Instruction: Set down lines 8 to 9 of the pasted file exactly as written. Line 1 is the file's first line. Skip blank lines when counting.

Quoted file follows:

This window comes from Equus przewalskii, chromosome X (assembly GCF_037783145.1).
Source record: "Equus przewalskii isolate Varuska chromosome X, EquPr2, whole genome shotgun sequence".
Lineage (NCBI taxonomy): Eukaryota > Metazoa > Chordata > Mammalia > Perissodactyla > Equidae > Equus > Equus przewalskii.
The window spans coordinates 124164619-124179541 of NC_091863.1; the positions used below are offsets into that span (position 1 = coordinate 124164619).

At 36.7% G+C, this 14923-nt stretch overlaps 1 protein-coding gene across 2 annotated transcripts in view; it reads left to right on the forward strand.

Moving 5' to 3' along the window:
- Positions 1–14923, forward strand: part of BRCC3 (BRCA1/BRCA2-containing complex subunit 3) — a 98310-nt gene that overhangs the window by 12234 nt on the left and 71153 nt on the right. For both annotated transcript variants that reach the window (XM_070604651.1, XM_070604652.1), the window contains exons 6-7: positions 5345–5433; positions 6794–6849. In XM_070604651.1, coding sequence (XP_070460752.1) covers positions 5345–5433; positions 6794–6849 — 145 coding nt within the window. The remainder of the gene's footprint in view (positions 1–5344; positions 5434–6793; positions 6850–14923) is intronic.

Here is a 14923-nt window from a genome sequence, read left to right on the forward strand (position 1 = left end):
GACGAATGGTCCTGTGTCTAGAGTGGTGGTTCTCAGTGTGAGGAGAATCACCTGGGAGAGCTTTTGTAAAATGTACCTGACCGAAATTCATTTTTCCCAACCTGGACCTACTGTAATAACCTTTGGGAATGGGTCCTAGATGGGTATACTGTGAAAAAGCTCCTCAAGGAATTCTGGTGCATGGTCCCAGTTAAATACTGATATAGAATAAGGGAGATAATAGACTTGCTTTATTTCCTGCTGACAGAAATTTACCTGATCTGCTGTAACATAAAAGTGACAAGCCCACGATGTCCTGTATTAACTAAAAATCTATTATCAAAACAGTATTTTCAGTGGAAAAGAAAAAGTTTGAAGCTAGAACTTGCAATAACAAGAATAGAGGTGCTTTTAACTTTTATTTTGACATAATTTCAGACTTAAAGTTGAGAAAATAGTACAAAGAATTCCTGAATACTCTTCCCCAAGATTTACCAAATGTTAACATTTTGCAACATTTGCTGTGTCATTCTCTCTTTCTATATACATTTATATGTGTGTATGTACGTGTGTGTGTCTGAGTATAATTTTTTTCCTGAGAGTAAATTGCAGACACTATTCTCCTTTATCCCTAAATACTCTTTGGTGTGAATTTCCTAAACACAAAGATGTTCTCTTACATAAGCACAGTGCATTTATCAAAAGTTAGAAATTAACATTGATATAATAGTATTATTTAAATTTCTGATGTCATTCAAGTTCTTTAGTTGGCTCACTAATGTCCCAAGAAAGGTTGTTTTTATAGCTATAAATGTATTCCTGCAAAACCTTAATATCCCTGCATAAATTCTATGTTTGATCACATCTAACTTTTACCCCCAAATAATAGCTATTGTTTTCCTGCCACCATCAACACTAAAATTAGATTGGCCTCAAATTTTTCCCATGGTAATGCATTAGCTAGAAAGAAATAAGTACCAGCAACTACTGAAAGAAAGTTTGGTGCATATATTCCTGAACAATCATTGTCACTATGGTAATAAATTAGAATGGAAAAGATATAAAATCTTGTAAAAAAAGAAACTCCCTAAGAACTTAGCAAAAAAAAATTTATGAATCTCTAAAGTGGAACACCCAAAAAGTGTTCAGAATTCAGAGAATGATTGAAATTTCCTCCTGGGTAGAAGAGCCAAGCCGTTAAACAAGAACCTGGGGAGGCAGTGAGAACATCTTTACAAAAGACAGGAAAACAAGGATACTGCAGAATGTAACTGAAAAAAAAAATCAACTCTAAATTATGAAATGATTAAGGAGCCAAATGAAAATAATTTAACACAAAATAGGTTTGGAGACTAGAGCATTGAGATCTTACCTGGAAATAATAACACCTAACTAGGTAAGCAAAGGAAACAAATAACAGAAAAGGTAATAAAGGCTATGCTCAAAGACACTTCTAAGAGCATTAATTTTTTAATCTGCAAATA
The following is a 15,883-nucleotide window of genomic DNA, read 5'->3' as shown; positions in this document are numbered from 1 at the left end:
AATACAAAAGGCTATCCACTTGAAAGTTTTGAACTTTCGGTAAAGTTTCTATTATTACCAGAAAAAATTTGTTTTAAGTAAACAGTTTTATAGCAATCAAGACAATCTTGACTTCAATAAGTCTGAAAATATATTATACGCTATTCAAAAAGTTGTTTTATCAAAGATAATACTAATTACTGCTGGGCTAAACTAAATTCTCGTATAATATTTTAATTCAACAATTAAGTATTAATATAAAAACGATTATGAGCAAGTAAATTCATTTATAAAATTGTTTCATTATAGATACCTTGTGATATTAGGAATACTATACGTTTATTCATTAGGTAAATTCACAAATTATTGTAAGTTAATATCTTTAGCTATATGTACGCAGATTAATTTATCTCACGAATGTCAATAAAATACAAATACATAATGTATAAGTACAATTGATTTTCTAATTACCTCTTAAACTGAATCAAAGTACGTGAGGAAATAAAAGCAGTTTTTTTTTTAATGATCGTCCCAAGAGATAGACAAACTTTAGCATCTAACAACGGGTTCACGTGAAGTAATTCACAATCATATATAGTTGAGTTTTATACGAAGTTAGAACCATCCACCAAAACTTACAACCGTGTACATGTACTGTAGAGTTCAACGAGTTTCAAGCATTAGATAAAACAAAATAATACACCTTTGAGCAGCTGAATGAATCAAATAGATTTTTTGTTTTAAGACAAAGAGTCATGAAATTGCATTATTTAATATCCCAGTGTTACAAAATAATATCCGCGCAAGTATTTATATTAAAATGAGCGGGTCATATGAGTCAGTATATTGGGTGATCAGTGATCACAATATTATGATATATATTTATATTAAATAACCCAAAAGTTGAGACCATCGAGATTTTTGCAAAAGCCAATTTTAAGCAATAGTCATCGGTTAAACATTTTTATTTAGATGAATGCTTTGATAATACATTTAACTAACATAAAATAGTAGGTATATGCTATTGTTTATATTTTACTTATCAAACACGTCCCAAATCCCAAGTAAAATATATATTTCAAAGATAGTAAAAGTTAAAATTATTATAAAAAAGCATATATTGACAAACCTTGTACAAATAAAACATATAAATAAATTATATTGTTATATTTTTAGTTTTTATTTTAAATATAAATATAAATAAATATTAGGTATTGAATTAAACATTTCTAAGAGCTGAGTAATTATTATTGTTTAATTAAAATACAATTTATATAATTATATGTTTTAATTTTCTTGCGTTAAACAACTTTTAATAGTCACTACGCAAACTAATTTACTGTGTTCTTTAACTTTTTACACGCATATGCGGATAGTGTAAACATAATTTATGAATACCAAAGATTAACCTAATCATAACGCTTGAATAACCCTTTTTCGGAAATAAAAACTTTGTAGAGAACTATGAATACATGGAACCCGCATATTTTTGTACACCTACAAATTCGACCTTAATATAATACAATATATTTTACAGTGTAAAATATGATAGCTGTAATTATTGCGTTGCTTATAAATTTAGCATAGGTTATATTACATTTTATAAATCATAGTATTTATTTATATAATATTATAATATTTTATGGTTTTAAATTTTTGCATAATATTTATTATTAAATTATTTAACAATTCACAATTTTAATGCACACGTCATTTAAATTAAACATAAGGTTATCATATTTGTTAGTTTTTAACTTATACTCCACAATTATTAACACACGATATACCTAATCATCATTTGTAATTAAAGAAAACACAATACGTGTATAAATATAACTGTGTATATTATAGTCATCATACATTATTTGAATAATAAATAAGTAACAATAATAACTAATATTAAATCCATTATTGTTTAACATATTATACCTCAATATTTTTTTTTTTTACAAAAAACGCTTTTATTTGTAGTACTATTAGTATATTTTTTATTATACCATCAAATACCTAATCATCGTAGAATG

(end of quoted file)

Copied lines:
Here is a 14923-nt window from a genome sequence, read left to right on the forward strand (position 1 = left end):
GACGAATGGTCCTGTGTCTAGAGTGGTGGTTCTCAGTGTGAGGAGAATCACCTGGGAGAGCTTTTGTAAAATGTACCTGACCGAAATTCATTTTTCCCAACCTGGACCTACTGTAATAACCTTTGGGAATGGGTCCTAGATGGGTATACTGTGAAAAAGCTCCTCAAGGAATTCTGGTGCATGGTCCCAGTTAAATACTGATATAGAATAAGGGAGATAATAGACTTGCTTTATTTCCTGCTGACAGAAATTTACCTGATCTGCTGTAACATAAAAGTGACAAGCCCACGATGTCCTGTATTAACTAAAAATCTATTATCAAAACAGTATTTTCAGTGGAAAAGAAAAAGTTTGAAGCTAGAACTTGCAATAACAAGAATAGAGGTGCTTTTAACTTTTATTTTGACATAATTTCAGACTTAAAGTTGAGAAAATAGTACAAAGAATTCCTGAATACTCTTCCCCAAGATTTACCAAATGTTAACATTTTGCAACATTTGCTGTGTCATTCTCTCTTTCTATATACATTTATATGTGTGTATGTACGTGTGTGTGTCTGAGTATAATTTTTTTCCTGAGAGTAAATTGCAGACACTATTCTCCTTTATCCCTAAATACTCTTTGGTGTGAATTTCCTAAACACAAAGATGTTCTCTTACATAAGCACAGTGCATTTATCAAAAGTTAGAAATTAACATTGATATAATAGTATTATTTAAATTTCTGATGTCATTCAAGTTCTTTAGTTGGCTCACTAATGTCCCAAGAAAGGTTGTTTTTATAGCTATAAATGTATTCCTGCAAAACCTTAATATCCCTGCATAAATTCTATGTTTGATCACATCTAACTTTTACCCCCAAATAATAGCTATTGTTTTCCTGCCACCATCAACACTAAAATTAGATTGGCCTCAAATTTTTCCCATGGTAATGCATTAGCTAGAAAGAAATAAGTACCAGCAACTACTGAAAGAAAGTTTGGTGCATATATTCCTGAACAATCATTGTCACTATGGTAATAAATTAGAATGGAAAAGATATAAAATCTTGTAAAAAAAGAAACTCCCTAAGAACTTAGCAAAAAAAAATTTATGAATCTCTAAAGTGGAACACCCAAAAAGTGTTCAGAATTCAGAGAATGATTGAAATTTCCTCCTGGGTAGAAGAGCCAAGCCGTTAAACAAGAACCTGGGGAGGCAGTGAGAACATCTTTACAAAAGACAGGAAAACAAGGATACTGCAGAATGTAACTGAAAAAAAAAATCAACTCTAAATTATGAAATGATTAAGGAGCCAAATGAAAATAATTTAACACAAAATAGGTTTGGAGACTAGAGCATTGAGATCTTACCTGGAAATAATAACACCTAACTAGGTAAGCAAAGGAAACAAATAACAGAAAAGGTAATAAAGGCTATGCTCAAAGACACTTCTAAGAGCATTAATTTTTTAATCTGCAAATA